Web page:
In the last two weeks, volatility has returned to the markets, even as Tuesday delivered one of the broadest rallies of the year. Despite recovering from its recent selloff, I believe the market is vulnerable here. There is a high probability that we repeat the experience of 2010 and 2011 where stocks start to pull back significantly in the second quarter as the crisis in Europe comes back on investors' radar screens. The situation is once again dire, especially in Spain, and it will cause the market to turn over in the near future. Perhaps we have hit the highs in the market already for the year, or the markets might hang on until Facebook's IPO in May, but the odds of a significant pullback have substantially increased over the past month. Investors should be prudent here and raise cash because I believe there will be lower entry prices by summer, if not sooner.
Ten Worrying Signs From Europe
- Insuring against Spanish debt default through Credit Default Swaps reached record highs last Friday. Given the country's 23% unemployment, huge budget challenges and contracting economy, it's hard to see how Spain makes it through summer without needing additional measures from the European Central Bank. If investors thought Greece affected the markets, wait until they experience Spain.
- President Nicolas Sarkozy is very unlikely to win a second term in France. The socialist Francois Hollande looks to be the likely victor. Not only will this rock this relationship with Germany, but it could open the various bailout agreements to "renegotiation," which certainly will not be good for the markets.
- Although tiny Cyprus is unknown to most investors, it has massive problems, including $200 billion its banking system has in loans (eight times its GDP), a good portion in neighboring Greek banks and in its sovereign debt. It is hard to see how Cyprus does not go the way of Iceland.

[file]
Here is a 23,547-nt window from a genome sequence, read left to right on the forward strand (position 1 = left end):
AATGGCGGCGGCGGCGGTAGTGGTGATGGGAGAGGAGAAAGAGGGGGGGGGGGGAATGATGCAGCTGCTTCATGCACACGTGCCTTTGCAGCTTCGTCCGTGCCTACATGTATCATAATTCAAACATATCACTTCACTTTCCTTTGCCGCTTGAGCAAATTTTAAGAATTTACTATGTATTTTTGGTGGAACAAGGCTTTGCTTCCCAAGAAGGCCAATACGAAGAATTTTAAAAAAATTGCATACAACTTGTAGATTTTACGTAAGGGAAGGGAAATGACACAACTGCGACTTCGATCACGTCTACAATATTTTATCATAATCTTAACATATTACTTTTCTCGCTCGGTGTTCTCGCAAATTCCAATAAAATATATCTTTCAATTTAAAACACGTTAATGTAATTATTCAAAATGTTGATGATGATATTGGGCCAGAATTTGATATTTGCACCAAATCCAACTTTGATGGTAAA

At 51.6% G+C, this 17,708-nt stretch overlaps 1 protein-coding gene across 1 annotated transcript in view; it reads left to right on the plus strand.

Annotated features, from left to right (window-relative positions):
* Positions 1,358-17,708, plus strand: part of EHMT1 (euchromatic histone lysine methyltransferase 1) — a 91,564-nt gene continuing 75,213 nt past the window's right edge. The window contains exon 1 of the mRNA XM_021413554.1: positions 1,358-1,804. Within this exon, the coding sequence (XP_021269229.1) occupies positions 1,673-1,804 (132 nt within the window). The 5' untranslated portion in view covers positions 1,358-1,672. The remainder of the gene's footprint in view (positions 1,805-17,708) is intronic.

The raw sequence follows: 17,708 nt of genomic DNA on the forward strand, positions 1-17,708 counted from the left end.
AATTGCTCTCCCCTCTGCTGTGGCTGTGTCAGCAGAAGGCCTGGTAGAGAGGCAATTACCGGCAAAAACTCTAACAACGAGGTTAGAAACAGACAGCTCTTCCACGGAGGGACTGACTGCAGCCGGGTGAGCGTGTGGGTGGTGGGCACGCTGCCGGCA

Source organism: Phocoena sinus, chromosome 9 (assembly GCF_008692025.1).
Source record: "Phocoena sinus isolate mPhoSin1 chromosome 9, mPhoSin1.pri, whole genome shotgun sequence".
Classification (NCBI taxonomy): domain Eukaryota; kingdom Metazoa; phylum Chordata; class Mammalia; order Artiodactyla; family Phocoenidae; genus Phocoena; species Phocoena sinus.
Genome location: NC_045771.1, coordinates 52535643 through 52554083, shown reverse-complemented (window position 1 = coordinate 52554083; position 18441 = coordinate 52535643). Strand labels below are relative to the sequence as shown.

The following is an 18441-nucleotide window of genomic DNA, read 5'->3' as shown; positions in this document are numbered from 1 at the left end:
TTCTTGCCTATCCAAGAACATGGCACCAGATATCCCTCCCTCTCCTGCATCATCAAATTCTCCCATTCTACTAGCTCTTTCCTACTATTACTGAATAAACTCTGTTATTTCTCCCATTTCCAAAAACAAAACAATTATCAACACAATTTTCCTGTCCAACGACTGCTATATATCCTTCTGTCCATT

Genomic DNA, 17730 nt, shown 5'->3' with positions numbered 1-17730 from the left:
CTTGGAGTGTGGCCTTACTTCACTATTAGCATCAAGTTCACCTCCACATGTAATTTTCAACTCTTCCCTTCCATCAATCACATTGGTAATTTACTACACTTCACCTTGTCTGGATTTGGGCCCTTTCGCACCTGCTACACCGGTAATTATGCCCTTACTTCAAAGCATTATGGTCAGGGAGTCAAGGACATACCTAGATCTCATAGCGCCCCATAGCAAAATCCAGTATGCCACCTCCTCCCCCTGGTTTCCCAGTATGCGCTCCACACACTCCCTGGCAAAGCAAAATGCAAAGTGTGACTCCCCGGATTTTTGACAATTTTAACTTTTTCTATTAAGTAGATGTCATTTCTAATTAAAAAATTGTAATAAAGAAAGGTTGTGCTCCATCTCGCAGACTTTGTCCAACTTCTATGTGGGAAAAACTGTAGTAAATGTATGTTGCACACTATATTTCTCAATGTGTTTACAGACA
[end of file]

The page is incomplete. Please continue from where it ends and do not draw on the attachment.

- If Spain did not have enough to worry about internally, Argentina has nationalized YPF SA (YPF), a majority of which is owned by the Spanish oil company Repsol (REP). Other Spanish companies that could be affected by Argentina's march to become the Russia of South America (Apologies to Hugo Chavez who has been wanting that crown for a decade) would include Telefonica (TEF) and Banco Santander (STD), which have assets in Argentina. This is the last thing Spain needs now.
- In desperation, Spain is trying myriad initiatives to crack down on massive tax fraud. Unfortunately, although this may raise some tax revenue, they will also suppressed economic activity significantly given the size of the underground economy in the country.
- The push for additional funds from the International Monetary Fund is hitting a snag as it tries to raise new money to backstop the crisis in Europe. Emerging-market players are holding up the process as they try to leverage this need to accumulate greater IMF voting power.
- Despite numerous ECB efforts, capital flight out of troubled European countries is accelerating.
- The effects of the ECB's Long-Term Refinancing Operation (LTRO) are already wearing off, and some are already predicting the ECB will now have to engage in massive quantitative easing actions.
- In an unintended and dangerous consequence of the LTRO, Spanish banks' average net borrowings from the ECB reached $300 billion in March, a 50% increase over February.
- Fifty-Five years after the Treaty of Rome, Europe's integration never has looked more in doubt. Unless radical measures are taken soon, Europe's disintegration is all but certain, with Greece and possibly Portugal leaving as soon as this year as their citizens grow increasingly unwilling to put up with austerity measures.
Given this outlook, I would also avoid manufacturers with more than 15% of their sales in Europe. I would hold or raise cash in preparation of a pullback, which should happen by summer at the latest. Until then, new money should be allocated to defensive sectors (healthcare, consumer staples and the like) with good dividends that get the vast majority of their sales domestically.
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